About a year after purchasing the Yacht, the Kittlers submitted to Pantaenius America Ltd. ("Pantaenius") an online request for an insurance quote. Pantaenius specializes in obtaining and administering yacht insurance policies, acting as an agent for insurance underwriters. Following the quote request, the Kittlers electronically exchanged several documents with Pantaenius. According to Galilea, the Kittlers also spoke with a Pantaenius representative over the phone to discuss the materials needed to complete an insurance application. The Kittlers say they informed the Pantaenius representative on one call that it would be difficult to submit a hand-signed application because the Kittlers were, at the time, sailing the yacht in the Caribbean, en route from Florida to San Diego via the Panama Canal. Pantaenius nonetheless required a hand-signed application, so the Kittlers docked in Puerto Rico to locate the necessary equipment to print and scan a signed application.

         The application for insurance listed three different underwriters: AGCS Marine Insurance Company, Liberty Mutual Insurance Company, and Torus National Insurance Company (collectively, "Underwriters"). The application noted that one or more of these Underwriters would "be assigned at the time of binding [insurance] coverage."[1]

         The application also included arbitration and choice-of-law terms. The arbitration term provided, in relevant part:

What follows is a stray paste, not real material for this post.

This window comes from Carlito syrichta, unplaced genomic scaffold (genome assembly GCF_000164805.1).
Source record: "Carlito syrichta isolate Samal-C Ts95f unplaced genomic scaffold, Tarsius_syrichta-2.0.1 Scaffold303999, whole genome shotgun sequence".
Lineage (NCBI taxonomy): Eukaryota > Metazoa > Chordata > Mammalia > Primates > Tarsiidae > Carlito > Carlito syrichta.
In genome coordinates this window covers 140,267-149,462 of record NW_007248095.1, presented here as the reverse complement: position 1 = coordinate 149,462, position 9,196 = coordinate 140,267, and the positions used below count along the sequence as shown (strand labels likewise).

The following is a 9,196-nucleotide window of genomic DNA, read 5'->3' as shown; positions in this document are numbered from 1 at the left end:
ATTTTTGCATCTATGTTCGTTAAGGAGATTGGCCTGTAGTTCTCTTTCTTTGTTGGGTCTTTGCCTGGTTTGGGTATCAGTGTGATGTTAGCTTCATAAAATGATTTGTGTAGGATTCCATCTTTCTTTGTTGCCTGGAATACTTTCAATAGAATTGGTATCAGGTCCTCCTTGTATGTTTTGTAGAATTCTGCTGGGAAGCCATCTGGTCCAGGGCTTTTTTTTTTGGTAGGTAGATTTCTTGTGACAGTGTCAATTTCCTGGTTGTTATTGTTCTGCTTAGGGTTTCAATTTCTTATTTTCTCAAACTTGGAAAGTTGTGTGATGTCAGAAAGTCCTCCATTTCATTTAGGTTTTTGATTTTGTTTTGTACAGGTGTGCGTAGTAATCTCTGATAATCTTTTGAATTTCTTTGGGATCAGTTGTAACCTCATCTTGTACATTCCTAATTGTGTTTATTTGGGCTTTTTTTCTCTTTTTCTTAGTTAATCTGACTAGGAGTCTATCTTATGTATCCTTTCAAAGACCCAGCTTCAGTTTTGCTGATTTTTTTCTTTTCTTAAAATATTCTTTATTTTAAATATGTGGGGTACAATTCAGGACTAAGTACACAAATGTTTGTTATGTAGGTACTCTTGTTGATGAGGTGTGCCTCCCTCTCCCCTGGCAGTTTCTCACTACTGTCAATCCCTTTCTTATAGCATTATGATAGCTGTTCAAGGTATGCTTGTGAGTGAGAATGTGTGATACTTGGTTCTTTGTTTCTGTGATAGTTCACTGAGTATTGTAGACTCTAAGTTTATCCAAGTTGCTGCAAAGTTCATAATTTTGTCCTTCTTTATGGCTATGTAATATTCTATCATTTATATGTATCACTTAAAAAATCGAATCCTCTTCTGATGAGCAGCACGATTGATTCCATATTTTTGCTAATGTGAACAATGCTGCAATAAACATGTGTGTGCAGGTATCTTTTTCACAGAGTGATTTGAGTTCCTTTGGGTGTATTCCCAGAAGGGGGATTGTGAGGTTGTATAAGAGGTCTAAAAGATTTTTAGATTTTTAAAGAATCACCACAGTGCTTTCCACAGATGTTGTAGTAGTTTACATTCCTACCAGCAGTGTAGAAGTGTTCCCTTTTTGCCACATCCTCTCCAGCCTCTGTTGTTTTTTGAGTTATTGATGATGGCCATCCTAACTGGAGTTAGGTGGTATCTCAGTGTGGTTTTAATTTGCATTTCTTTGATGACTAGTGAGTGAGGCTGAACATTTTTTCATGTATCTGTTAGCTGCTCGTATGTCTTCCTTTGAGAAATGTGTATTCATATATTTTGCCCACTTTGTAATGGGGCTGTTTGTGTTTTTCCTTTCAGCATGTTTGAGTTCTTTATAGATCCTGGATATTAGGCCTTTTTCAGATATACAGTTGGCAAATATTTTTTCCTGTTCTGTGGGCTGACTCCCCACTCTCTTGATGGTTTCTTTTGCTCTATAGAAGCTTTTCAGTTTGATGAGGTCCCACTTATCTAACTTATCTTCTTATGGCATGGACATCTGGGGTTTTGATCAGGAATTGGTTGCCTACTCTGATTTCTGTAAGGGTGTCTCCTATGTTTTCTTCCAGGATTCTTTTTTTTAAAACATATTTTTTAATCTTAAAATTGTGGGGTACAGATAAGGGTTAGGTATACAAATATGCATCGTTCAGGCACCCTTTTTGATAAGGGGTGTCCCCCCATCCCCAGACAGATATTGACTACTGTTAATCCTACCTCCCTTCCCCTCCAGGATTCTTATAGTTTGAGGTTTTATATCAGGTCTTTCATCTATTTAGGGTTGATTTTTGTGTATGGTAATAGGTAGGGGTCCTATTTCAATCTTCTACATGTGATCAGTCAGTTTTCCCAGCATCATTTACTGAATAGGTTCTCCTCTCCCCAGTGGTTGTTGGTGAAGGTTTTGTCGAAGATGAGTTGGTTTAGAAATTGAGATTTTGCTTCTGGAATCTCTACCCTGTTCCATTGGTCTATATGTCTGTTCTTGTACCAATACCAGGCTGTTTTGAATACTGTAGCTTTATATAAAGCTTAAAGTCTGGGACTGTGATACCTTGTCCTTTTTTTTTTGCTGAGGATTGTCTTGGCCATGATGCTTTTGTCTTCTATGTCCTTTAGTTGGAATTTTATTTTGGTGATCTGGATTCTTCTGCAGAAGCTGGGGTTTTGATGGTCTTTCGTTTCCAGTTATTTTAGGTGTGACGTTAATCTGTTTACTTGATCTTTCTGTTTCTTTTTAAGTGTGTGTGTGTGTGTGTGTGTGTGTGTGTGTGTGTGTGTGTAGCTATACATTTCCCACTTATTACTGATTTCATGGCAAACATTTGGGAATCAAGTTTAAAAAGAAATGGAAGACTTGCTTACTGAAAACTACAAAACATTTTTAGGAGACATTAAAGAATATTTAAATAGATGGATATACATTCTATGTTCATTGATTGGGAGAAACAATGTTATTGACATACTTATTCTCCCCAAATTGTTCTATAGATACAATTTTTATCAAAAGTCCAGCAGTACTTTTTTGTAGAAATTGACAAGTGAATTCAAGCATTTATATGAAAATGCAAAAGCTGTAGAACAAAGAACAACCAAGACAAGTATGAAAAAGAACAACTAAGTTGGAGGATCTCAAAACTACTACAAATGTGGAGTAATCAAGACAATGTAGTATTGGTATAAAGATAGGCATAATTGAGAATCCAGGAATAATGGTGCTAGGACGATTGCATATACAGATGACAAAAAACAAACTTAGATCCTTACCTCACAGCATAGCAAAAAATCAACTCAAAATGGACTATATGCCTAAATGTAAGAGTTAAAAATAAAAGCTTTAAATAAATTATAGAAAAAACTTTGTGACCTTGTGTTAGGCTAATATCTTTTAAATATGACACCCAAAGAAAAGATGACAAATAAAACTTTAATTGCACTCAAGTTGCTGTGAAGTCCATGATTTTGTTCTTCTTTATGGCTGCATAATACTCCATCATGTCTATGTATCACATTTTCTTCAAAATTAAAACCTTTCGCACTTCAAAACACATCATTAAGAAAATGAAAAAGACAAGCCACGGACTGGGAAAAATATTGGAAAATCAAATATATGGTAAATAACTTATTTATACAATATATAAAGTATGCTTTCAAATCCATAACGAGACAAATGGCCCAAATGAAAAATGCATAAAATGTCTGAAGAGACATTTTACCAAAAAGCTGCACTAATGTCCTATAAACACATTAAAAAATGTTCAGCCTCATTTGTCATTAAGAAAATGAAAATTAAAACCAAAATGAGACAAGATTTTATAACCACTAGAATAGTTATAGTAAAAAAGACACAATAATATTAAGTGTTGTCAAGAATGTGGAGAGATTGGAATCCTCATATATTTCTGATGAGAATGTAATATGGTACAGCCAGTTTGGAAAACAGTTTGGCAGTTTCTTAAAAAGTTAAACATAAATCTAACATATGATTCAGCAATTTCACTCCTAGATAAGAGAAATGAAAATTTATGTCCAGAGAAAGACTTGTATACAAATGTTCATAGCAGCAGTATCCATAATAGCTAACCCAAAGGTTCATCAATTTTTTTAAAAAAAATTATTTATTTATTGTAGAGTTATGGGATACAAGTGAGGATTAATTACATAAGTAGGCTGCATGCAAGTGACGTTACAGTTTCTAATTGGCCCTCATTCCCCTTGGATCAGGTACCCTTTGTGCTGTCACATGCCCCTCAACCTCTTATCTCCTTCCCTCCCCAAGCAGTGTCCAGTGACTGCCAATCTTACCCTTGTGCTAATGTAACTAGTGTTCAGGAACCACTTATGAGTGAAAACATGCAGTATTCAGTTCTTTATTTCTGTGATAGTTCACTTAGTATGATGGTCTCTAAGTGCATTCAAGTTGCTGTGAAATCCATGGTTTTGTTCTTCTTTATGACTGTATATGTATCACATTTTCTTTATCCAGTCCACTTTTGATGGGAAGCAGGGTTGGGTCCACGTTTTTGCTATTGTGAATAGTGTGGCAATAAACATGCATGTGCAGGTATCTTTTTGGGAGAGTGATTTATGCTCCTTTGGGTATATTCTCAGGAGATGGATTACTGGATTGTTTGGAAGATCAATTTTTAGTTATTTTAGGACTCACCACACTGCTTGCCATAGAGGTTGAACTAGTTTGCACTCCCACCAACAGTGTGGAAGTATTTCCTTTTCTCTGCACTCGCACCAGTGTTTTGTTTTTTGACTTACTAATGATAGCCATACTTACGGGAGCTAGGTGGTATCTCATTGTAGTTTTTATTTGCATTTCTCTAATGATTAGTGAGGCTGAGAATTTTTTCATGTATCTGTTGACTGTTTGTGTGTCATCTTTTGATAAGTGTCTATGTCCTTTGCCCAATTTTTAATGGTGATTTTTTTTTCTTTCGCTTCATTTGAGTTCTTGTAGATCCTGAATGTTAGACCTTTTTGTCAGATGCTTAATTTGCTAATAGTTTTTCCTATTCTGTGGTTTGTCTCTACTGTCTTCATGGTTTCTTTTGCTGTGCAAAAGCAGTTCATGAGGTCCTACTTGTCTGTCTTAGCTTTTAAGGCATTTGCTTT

Any dispute arising out of or relating to the relationship between Pantaenius America Ltd and/or our participating underwriters and the insured shall be settled by arbitration administered by the American Arbitration Association ["AAA"] in accordance with its Commercial Arbitration Rules. . . . The dispute shall be submitted to one arbitrator. . . . The place of arbitration shall be New York, New York.

         The application also provided that the "relationship" and the Agreement "shall be governed by the laws of New York."

         A day after Galilea submitted the signed application, Pantaenius issued an insurance binder providing preliminary coverage for up to two weeks from the date of application.[2]The binder set a coverage limit of $1, 566, 500, based on the "total agreed fixed value" of the Yacht; established a covered "Cruising Area" that extended south to 30.5 degrees north latitude; named the three Underwriters as the issuing insurance companies; incorporated the forthcoming policy's terms and conditions; and attached a document with those anticipated terms.

         The formal insurance policy issued a day later. Pantaenius formally signed the insurance policy on behalf of the three Underwriters. The policy provided that it would be "effective only when the insured vessel(s) are within the 'cruising area' specified."

         The choice-of-law and forum selection provisions in the policy's terms and conditions were different from those in the application. Both the policy and the application called for arbitration in New York pursuant to AAA rules. But the scope of the choice-of-law provision and arbitration clause differed. The policy provided:

This insurance policy shall be governed by and construed in accordance with well established and entrenched principles and precedents of substantive United States Federal Maritime Law, but where no such established and entrenched principles and precedents exist, the policy shall be governed and construed in accordance with the substantive laws of the State of New York, without giving effect to its conflict of laws principles, and the parties hereto agree that any and all disputes arising under this policy shall be resolved exclusively by binding arbitration to take ...